Missing the Platonic Point

Yesterday Tony Jones posted a brief reflection on ecclesiology, decrying Jurgen Motmann as too “idealistic” and saying that he’s “exponentially more grounded than Milbank, Hauerwas, and the other ecclesiologists on the scene today.”  Though he never mentions Plato by name, Jones’s point is one that often comes up just before a writer distinguishes himself from “Platonic” or even “Hellenistic” thought of one sort or another.  The assumption seems to be that an articulation of how a community ought to function is automatically a betrayal of how the community actually is and therefore renders the ideal-maker incapable of engaging with real people in their real communities in the real moment.

Jones goes on to drop his title phrase, writing, “Every congregation is dripping with culture.”  His idea is that “second-order theological discourse” does not actually reflect the way that people describe their own experiences of the divine and thus do not have any place in the ways that people talk about ecclesiology.  And he’s not a lone voice: in conservative as well as liberal circles there’s a certain allergy people seem to have to Plato in particular and idealist moves more generally.

I realize that Plato is everyone’s favorite whipping boy: whether it’s biologists or rhetoricians, economists or psychologists, everyone likes to take pot-shots at old flat-head.  And even though I don’t think of myself as a Platonist (Thomist or Augustinian, maybe, but lately, I fear that I just protest too much, and people are going to make me a Platonist, will me or nill me), I do think that the old man deserves to be taken on his own terms rather than being turned into a straw-man.

But that’s for another day.  Since Plato’s name didn’t come up in Jones’s post, I’m going to follow suit and keep this impersonal, making a brief defense for old-style idealism.

Setting aside for a moment the contention that Hauerwas’s or Milbank’s or anyone else’s theology purports to be “outside” of “culture” (I really haven’t seen that claim in any of their books, but I haven’t read all of ’em), I’ll note that the point of idealism in ethical and political philosophy is not to find somewhere in historical existence a facsimile of the “ideal” way of doing things, then abandon other forms of political and ethical existence as “non-ideal,” but to shape a set of tools for evaluating this cultural phenomenon and that cultural phenomenon, to say that this one is better or worse than that one, and that for the sake of changing or resisting change based on thought-out criteria rather than resorting to knee-jerk novelty-lust or knee-jerk nostalgia for anything that appears it might pass away. The alternative that idealism offers is a narrative framework in which things tend towards or away from goodness, therefore rendering them intelligible.  There’s always room for the good-that-we-imagine-now to be provisional, but at its root, some sort of idealism (whether it be Plato’s or Paul’s or Augustine’s or Marx’s) means that we can tell intelligible stories about change that’s good, change that’s bad, and change that’s mostly adiaphora.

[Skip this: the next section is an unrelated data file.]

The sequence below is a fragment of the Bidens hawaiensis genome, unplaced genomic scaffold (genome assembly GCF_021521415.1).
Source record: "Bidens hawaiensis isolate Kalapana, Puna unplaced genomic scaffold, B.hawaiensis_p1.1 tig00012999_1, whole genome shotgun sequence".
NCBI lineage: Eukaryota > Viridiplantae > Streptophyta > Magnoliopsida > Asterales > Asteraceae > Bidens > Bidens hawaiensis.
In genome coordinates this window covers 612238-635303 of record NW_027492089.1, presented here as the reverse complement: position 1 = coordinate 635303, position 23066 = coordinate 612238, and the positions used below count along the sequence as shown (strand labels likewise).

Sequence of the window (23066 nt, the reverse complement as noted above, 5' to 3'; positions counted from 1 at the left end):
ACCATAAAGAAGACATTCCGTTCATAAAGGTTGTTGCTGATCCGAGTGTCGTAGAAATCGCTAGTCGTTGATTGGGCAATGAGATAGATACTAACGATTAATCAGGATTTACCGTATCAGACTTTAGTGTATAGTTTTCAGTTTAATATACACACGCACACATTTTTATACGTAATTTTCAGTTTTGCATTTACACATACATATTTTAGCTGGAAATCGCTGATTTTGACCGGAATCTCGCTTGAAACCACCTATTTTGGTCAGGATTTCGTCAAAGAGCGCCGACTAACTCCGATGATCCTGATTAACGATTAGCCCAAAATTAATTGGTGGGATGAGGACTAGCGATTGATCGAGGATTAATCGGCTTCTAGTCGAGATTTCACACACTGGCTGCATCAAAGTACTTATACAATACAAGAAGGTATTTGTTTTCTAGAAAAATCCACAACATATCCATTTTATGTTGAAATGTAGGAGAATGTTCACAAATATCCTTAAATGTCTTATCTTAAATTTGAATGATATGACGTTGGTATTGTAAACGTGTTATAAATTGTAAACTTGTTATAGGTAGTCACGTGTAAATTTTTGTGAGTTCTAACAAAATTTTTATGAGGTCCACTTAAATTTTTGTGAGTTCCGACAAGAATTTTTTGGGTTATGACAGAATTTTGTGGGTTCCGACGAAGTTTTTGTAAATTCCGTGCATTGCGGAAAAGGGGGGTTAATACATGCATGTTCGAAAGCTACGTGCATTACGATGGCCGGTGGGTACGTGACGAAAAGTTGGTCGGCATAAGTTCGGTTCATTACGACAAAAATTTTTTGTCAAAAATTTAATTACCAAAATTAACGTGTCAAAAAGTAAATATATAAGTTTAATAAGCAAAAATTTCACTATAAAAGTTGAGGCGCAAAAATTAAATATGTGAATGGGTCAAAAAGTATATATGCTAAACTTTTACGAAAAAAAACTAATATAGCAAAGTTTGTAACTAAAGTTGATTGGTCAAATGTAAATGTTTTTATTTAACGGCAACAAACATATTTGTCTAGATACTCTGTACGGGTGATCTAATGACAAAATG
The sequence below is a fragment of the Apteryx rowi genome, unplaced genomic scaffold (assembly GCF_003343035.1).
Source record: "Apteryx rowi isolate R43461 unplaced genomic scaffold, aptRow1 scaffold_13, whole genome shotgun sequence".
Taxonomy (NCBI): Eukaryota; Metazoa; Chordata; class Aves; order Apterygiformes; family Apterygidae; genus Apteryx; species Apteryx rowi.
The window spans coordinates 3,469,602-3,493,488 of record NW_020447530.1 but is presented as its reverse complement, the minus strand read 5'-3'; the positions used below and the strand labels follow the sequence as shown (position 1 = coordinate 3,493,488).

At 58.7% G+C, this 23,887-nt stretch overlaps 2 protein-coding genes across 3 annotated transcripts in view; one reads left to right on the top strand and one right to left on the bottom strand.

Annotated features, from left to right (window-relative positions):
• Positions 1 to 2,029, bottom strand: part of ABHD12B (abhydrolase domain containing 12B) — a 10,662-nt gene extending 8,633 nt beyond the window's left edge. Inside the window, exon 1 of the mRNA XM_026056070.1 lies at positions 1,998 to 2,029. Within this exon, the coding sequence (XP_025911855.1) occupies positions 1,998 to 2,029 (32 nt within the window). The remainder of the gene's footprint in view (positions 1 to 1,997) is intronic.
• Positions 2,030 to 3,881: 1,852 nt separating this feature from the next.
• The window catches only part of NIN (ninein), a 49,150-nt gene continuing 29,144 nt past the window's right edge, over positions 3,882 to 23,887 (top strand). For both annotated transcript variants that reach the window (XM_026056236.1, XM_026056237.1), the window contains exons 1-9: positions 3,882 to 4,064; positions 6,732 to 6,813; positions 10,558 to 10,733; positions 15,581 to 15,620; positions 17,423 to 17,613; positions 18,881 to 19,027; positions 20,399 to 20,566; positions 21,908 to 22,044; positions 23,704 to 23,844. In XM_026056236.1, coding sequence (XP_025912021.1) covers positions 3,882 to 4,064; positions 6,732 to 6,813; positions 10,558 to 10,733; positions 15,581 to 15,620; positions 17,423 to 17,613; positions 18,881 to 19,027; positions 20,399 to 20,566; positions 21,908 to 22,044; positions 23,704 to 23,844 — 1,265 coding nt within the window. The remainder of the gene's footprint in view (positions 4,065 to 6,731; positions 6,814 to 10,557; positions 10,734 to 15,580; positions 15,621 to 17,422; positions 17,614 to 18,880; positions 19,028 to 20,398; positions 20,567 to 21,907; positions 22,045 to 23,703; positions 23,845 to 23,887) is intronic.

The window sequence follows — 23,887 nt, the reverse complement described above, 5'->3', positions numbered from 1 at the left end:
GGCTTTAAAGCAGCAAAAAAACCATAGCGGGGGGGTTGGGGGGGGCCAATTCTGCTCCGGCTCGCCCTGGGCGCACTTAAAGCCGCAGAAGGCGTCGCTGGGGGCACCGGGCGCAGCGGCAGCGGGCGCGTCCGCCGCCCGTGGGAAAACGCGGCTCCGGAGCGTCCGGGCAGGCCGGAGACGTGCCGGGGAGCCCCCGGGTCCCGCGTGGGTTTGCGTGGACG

In other words, if one has some sort of ideal in mind (and most actual idealists, as opposed to straw-idealists, are always happy to entertain better articulations of the ideal), one has better means available for saying, “We should resist that change because…” or “We should welcome this change because…” or “This change doesn’t matter all that much because…” and take some political responsibility rather than  becoming either creatures who follow fatalistically every pop-cultural fad.  Not that such creatures really exist: fad-chasers usually have some sort of Capitalist/libertarian ideology just underneath the surface, if one is willing to scratch.  In other words, even the fad-chasers usually have some sort of idealism, even a provisional idealism, just underneath the denial of idealism.

On the other hand, in most cases, to say that someone who resists any cultural shift is automatically one who does not “acknowledge culture” (Jones) is likewise a straw-man.  Almost always there’s some sort of intelligible content to “the old ways” that a conservative wishes to conserve.  To acknowledge culture might mean to welcome this change, and it might mean to stand in opposition to that.  The reasons for doing either have something to do with “change” as a universal category, but one should be careful not to reduce those who differ to “nothing but” those-who-have-not-embraced-change.

I realize that a brief blog post is probably not the hill on which to fight this sort of battle, that I’m making too much hay of a small field.  So be it.  This little defense of idealism is not meant to settle the question, just to show that my little provisional ideal, namely taking philosophies on their own terms, even if one disagrees with them, makes a certain kind of idealism intelligible, a certain dismissal of idealism less than honest, and further conversation possible.

 

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